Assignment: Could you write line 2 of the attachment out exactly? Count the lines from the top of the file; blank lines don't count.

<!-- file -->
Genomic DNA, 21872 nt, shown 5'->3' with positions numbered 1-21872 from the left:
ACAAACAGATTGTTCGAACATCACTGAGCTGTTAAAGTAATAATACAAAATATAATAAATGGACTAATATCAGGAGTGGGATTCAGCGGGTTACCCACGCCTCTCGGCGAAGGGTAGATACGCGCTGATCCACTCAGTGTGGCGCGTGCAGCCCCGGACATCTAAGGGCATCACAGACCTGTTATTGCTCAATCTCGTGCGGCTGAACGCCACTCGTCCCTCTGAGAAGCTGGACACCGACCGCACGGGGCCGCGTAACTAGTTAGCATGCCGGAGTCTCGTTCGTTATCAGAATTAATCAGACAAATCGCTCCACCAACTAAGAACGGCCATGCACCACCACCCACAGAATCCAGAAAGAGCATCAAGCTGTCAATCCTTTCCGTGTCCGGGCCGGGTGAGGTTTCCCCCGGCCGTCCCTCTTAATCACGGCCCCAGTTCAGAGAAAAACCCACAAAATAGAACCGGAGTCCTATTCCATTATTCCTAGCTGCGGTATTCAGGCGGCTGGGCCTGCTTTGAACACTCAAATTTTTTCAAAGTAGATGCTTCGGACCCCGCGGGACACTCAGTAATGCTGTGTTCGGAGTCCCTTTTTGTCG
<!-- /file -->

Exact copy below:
ACAAACAGATTGTTCGAACATCACTGAGCTGTTAAAGTAATAATACAAAATATAATAAATGGACTAATATCAGGAGTGGGATTCAGCGGGTTACCCACGCCTCTCGGCGAAGGGTAGATACGCGCTGATCCACTCAGTGTGGCGCGTGCAGCCCCGGACATCTAAGGGCATCACAGACCTGTTATTGCTCAATCTCGTGCGGCTGAACGCCACTCGTCCCTCTGAGAAGCTGGACACCGACCGCACGGGGCCGCGTAACTAGTTAGCATGCCGGAGTCTCGTTCGTTATCAGAATTAATCAGACAAATCGCTCCACCAACTAAGAACGGCCATGCACCACCACCCACAGAATCCAGAAAGAGCATCAAGCTGTCAATCCTTTCCGTGTCCGGGCCGGGTGAGGTTTCCCCCGGCCGTCCCTCTTAATCACGGCCCCAGTTCAGAGAAAAACCCACAAAATAGAACCGGAGTCCTATTCCATTATTCCTAGCTGCGGTATTCAGGCGGCTGGGCCTGCTTTGAACACTCAAATTTTTTCAAAGTAGATGCTTCGGACCCCGCGGGACACTCAGTAATGCTGTGTTCGGAGTCCCTTTTTGTCG